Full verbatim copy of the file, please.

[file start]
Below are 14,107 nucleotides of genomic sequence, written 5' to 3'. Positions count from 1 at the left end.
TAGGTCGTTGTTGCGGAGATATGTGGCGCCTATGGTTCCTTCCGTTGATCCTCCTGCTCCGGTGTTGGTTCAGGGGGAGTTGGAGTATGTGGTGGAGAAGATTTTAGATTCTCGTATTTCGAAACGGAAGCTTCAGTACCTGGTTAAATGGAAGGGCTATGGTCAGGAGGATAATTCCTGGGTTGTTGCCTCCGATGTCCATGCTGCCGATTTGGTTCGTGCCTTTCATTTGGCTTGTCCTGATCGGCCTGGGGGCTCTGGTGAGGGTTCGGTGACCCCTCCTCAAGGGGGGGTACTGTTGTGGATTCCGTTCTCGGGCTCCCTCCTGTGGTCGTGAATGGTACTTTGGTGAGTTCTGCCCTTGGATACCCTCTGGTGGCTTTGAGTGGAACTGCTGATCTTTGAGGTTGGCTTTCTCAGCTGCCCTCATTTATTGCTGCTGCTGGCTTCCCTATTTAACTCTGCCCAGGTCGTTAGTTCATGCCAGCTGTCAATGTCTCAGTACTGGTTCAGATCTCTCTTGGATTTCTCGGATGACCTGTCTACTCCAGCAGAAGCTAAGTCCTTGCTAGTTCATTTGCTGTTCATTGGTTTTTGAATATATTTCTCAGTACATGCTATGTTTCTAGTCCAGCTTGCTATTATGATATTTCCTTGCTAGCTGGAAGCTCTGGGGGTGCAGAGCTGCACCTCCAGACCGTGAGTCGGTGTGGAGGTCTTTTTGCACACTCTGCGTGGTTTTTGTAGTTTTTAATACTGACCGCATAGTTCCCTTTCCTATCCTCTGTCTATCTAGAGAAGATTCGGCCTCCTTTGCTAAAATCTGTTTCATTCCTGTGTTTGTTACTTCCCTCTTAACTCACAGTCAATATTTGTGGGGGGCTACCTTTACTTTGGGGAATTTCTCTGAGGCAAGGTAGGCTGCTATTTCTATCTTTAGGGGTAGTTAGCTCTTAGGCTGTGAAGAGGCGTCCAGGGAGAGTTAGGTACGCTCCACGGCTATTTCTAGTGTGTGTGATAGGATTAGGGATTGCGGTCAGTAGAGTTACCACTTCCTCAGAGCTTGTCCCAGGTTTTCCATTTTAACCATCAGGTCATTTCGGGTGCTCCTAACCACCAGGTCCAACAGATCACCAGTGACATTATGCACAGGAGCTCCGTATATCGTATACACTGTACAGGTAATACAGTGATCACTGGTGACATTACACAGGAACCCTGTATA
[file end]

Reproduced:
Below are 14,107 nucleotides of genomic sequence, written 5' to 3'. Positions count from 1 at the left end.
TAGGTCGTTGTTGCGGAGATATGTGGCGCCTATGGTTCCTTCCGTTGATCCTCCTGCTCCGGTGTTGGTTCAGGGGGAGTTGGAGTATGTGGTGGAGAAGATTTTAGATTCTCGTATTTCGAAACGGAAGCTTCAGTACCTGGTTAAATGGAAGGGCTATGGTCAGGAGGATAATTCCTGGGTTGTTGCCTCCGATGTCCATGCTGCCGATTTGGTTCGTGCCTTTCATTTGGCTTGTCCTGATCGGCCTGGGGGCTCTGGTGAGGGTTCGGTGACCCCTCCTCAAGGGGGGGTACTGTTGTGGATTCCGTTCTCGGGCTCCCTCCTGTGGTCGTGAATGGTACTTTGGTGAGTTCTGCCCTTGGATACCCTCTGGTGGCTTTGAGTGGAACTGCTGATCTTTGAGGTTGGCTTTCTCAGCTGCCCTCATTTATTGCTGCTGCTGGCTTCCCTATTTAACTCTGCCCAGGTCGTTAGTTCATGCCAGCTGTCAATGTCTCAGTACTGGTTCAGATCTCTCTTGGATTTCTCGGATGACCTGTCTACTCCAGCAGAAGCTAAGTCCTTGCTAGTTCATTTGCTGTTCATTGGTTTTTGAATATATTTCTCAGTACATGCTATGTTTCTAGTCCAGCTTGCTATTATGATATTTCCTTGCTAGCTGGAAGCTCTGGGGGTGCAGAGCTGCACCTCCAGACCGTGAGTCGGTGTGGAGGTCTTTTTGCACACTCTGCGTGGTTTTTGTAGTTTTTAATACTGACCGCATAGTTCCCTTTCCTATCCTCTGTCTATCTAGAGAAGATTCGGCCTCCTTTGCTAAAATCTGTTTCATTCCTGTGTTTGTTACTTCCCTCTTAACTCACAGTCAATATTTGTGGGGGGCTACCTTTACTTTGGGGAATTTCTCTGAGGCAAGGTAGGCTGCTATTTCTATCTTTAGGGGTAGTTAGCTCTTAGGCTGTGAAGAGGCGTCCAGGGAGAGTTAGGTACGCTCCACGGCTATTTCTAGTGTGTGTGATAGGATTAGGGATTGCGGTCAGTAGAGTTACCACTTCCTCAGAGCTTGTCCCAGGTTTTCCATTTTAACCATCAGGTCATTTCGGGTGCTCCTAACCACCAGGTCCAACAGATCACCAGTGACATTATGCACAGGAGCTCCGTATATCGTATACACTGTACAGGTAATACAGTGATCACTGGTGACATTACACAGGAACCCTGTATA